4.”The fourth is concerning species and genus. For species is a part, but genus the whole of which it is a part, as each state is a part of the whole province, and each province a part of the whole world.”
“Not only, for example, about Jerusalem, or some of the cities of the Gentiles, such as Tyre or Babylon, are things said in Scripture whose significance oversteps the limits of the city, and which are more suitable when applied to all nations; but in regard to Judea also, and Egypt, and Assyria, or any other nation you choose to take which contains numerous cities, but still is not the whole world, but only a part of it, things are said which pass over the limits of that particular country, and apply more fitly to the whole of which this is a part . . . And hence these words have come to be commonly known, so that even uneducated people understand what is laid down specially, and what generally, in any given Imperial command. The same thing occurs in the case of men: things are said of Solomon, for example, the scope of which reaches far beyond him, and which are only properly understood when applied to Christ and His Church, of which Solomon is a part.”
5.”He lays down a fifth rule, which he names concerning times, and it may, as appears to me, also be called concerning numbers.”
“The fifth rule Tichonius lays down is one he designates of times–a rule by which we can frequently discover or conjecture quantities of time which are not expressly mentioned in Scripture. And he says that this rule applies in two ways: either to the figure of speech called synecdoche, or to legitimate numbers. The figure synecdoche either puts the part for the whole, or the whole for the part . . . In the next place, our author calls those numbers legitimate which Holy Scriptures more highly favors such as seven, or ten, or twelve, or any of the other numbers which the diligent reader of Scripture soon comes to know. Now numbers of this sort are often means just the same as “His praise shall continually be in my mouth.”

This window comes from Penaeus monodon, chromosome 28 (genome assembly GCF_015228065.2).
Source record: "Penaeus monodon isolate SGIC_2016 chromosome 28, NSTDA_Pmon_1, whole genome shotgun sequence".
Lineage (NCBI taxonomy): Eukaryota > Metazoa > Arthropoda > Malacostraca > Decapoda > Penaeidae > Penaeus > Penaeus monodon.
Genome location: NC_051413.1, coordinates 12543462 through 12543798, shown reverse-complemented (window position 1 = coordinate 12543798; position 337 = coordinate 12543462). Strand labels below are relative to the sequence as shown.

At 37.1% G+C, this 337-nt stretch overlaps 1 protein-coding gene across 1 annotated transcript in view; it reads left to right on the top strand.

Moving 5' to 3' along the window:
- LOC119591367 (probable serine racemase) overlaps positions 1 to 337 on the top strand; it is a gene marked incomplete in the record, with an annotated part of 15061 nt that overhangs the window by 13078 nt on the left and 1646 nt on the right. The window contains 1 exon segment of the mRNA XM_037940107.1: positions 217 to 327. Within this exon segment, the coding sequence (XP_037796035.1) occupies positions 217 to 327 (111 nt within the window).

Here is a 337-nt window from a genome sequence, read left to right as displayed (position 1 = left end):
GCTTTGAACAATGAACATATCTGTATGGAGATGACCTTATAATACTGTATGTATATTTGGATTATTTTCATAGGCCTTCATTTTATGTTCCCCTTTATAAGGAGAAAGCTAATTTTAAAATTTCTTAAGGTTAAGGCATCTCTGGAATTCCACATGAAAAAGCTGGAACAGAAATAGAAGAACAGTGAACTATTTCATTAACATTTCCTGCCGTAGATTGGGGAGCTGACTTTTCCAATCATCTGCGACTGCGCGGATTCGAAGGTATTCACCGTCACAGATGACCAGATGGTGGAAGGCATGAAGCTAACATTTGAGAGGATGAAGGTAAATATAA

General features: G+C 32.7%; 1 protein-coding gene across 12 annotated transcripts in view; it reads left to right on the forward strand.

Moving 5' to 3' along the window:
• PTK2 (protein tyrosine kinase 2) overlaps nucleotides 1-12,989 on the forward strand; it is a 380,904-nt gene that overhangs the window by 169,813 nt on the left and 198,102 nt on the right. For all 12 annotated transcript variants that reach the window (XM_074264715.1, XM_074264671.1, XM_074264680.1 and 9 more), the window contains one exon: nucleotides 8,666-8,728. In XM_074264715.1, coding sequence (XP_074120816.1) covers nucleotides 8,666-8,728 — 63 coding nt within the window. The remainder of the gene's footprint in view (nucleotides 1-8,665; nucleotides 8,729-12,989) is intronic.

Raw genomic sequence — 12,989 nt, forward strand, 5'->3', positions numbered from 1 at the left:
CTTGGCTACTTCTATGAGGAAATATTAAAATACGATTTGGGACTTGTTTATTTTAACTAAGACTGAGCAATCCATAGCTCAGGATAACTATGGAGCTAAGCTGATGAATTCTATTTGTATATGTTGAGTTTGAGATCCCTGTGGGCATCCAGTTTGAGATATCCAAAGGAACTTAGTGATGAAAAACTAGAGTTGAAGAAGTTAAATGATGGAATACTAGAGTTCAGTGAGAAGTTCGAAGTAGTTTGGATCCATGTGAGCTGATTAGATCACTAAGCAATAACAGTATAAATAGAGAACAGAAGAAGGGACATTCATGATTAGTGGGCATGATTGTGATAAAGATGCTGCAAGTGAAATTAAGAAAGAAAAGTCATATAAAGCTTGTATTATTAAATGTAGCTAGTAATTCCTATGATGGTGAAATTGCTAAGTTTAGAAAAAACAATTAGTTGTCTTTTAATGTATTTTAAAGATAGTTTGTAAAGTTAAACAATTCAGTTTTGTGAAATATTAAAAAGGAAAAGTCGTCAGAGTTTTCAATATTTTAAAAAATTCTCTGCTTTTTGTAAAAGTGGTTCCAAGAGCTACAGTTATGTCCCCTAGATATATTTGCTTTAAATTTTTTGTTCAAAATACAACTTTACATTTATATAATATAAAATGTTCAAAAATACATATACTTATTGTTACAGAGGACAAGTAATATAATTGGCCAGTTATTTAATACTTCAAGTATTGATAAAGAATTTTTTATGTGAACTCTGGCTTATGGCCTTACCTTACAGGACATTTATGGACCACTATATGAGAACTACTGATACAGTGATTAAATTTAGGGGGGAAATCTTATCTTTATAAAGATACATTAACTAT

6. “The sixth rule Tichonius calls the recapitulation, which, with sufficient watchfulness, is discovered in difficult parts of Scripture. For certain occurrences are so related, that the narrative appears to be following the order of time, or the continuity of events, when it really goes back without mentioning it to previous occurrences, which had been passed over in their proper place. And we make mistakes if we do not understand this, from applying the rule here spoken of. For example, in the book of Genesis we read, “And the Lord God planted a garden eastward in Eden; and there He put the man whom He had formed. And out of the ground made the Lord God to grow every tree that is pleasant to the sight, and good for food.”Now here it seems to be indicated that the events last mentioned took place after God had formed man and put him in the garden; whereas the fact is, that the two events having been briefly mentioned, viz., that God planted a garden, and there put the man whom He had formed, the narrative goes back, by way of recapitulation, to tell what had before been omitted, the way in which the garden was planted: that out of the ground God made to grow every tree that is pleasant to the sight, and good for food.”
7. “The seventh rule of Tichonius and the last, is about the devil and his body. For he is the head of the wicked, who are in a sense his body, and destined to go with him into the punishment of everlasting fire, just as Christ is the head of the Church, which is His body, destined to be with Him in His eternal kingdom and glory. Accordingly, as the first rule, which is called of the Lord and His body, directs us, when Scripture speaks of one and the same person, to take pains to understand which part of the statement applies to the head and which to the body.”